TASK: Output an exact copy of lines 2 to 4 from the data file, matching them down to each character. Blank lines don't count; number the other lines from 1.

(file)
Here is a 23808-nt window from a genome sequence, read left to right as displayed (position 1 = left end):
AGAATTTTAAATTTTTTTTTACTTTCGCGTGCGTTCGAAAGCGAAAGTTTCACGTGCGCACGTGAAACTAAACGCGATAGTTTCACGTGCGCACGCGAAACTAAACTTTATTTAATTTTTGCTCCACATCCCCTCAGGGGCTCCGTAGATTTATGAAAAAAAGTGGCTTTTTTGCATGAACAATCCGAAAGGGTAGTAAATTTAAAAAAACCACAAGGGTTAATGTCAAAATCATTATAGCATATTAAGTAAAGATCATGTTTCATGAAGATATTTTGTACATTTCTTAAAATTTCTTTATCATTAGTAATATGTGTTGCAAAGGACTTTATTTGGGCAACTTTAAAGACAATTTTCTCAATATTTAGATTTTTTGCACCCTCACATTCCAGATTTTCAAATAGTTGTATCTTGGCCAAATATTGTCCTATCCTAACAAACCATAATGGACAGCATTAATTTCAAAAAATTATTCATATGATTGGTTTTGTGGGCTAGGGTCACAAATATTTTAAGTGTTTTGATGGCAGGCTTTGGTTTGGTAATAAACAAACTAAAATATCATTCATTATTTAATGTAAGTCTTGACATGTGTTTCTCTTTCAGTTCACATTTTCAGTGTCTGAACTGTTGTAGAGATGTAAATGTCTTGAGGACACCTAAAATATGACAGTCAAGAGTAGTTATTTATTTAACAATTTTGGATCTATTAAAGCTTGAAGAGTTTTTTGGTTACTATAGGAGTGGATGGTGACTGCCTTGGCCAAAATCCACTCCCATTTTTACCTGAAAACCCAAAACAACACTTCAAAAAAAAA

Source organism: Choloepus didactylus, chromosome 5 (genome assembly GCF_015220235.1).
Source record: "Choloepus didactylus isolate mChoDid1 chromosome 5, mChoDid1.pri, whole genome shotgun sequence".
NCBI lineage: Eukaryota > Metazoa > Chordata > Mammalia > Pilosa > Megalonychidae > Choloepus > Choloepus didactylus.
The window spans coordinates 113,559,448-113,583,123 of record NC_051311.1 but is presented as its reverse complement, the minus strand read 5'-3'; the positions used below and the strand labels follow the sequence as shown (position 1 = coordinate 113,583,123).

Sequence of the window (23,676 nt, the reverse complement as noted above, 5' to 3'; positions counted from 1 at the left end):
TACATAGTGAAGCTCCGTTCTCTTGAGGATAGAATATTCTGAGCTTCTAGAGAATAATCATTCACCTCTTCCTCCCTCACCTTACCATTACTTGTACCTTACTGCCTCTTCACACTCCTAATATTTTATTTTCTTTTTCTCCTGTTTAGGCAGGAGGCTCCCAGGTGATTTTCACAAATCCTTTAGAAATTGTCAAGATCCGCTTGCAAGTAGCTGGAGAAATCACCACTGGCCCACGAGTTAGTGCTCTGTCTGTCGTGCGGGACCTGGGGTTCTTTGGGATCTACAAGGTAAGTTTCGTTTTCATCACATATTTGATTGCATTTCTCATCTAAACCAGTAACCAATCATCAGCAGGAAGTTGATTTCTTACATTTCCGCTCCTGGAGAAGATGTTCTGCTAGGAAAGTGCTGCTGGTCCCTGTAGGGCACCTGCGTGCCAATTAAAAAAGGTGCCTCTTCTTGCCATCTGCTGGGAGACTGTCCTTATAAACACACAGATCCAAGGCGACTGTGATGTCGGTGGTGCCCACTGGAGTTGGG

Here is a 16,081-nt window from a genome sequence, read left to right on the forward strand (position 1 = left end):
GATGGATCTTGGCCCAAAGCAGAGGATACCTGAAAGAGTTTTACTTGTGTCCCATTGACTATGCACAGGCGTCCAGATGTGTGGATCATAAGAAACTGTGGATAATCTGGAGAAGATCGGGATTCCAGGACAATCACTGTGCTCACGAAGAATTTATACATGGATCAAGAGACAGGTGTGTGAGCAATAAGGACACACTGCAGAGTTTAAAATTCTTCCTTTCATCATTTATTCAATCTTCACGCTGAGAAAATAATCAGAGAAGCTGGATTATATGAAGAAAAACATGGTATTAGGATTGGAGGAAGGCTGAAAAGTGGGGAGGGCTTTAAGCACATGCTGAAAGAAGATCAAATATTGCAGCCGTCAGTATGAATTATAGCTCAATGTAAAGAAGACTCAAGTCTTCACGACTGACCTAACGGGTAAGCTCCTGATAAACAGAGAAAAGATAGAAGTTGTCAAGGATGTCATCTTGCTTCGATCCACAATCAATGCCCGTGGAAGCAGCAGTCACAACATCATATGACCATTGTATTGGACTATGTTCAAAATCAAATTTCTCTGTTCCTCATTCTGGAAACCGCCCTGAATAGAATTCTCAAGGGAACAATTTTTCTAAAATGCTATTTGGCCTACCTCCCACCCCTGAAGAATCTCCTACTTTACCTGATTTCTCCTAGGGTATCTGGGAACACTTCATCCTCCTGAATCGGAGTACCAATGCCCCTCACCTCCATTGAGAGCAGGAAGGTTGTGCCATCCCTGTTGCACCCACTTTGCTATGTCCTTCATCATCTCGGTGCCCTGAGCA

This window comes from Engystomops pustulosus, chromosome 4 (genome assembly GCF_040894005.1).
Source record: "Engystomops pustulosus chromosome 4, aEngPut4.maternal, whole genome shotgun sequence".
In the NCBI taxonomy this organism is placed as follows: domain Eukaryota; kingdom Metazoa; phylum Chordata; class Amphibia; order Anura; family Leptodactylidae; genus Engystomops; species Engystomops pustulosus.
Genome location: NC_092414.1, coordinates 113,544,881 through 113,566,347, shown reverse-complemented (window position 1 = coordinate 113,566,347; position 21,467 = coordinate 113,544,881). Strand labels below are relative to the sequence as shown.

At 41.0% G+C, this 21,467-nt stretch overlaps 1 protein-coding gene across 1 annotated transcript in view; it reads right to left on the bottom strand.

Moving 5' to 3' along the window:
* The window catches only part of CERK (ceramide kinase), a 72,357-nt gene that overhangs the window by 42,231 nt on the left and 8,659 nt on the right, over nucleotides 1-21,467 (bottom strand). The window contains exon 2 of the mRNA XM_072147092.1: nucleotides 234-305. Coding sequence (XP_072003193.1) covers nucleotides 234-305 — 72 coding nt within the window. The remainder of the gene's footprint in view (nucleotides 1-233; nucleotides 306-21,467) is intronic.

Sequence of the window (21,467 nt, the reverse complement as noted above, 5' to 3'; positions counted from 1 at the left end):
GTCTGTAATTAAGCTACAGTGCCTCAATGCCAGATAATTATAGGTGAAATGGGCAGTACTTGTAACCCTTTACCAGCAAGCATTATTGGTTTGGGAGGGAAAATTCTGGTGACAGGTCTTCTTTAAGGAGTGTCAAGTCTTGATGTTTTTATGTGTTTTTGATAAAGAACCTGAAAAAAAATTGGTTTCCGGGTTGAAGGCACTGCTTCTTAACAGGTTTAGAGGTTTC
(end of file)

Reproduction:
AGAATTTTAAATTTTTTTTTACTTTCGCGTGCGTTCGAAAGCGAAAGTTTCACGTGCGCACGTGAAACTAAACGCGATAGTTTCACGTGCGCACGCGAAACTAAACTTTATTTAATTTTTGCTCCACATCCCCTCAGGGGCTCCGTAGATTTATGAAAAAAAGTGGCTTTTTTGCATGAACAATCCGAAAGGGTAGTAAATTTAAAAAAACCACAAGGGTTAATGTCAAAATCATTATAGCATATTAAGTAAAGATCATGTTTCATGAAGATATTTTGTACATTTCTTAAAATTTCTTTATCATTAGTAATATGTGTTGCAAAGGACTTTATTTGGGCAACTTTAAAGACAATTTTCTCAATATTTAGATTTTTTGCACCCTCACATTCCAGATTTTCAAATAGTTGTATCTTGGCCAAATATTGTCCTATCCTAACAAACCATAATGGACAGCATTAATTTCAAAAAATTATTCATATGATTGGTTTTGTGGGCTAGGGTCACAAATATTTTAAGTGTTTTGATGGCAGGCTTTGGTTTGGTAATAAACAAACTAAAATATCATTCATTATTTAATGTAAGTCTTGACATGTGTTTCTCTTTCAGTTCACATTTTCAGTGTCTGAACTGTTGTAGAGATGTAAATGTCTTGAGGACACCTAAAATATGACAGTCAAGAGTAGTTATTTATTTAACAATTTTGGATCTATTAAAGCTTGAAGAGTTTTTTGGTTACTATAGGAGTGGATGGTGACTGCCTTGGCCAAAATCCACTCCCATTTTTACCTGAAAACCCAAAACAACACTTCAAAAAAAAA

Source organism: Choloepus didactylus, chromosome 5 (genome assembly GCF_015220235.1).
Source record: "Choloepus didactylus isolate mChoDid1 chromosome 5, mChoDid1.pri, whole genome shotgun sequence".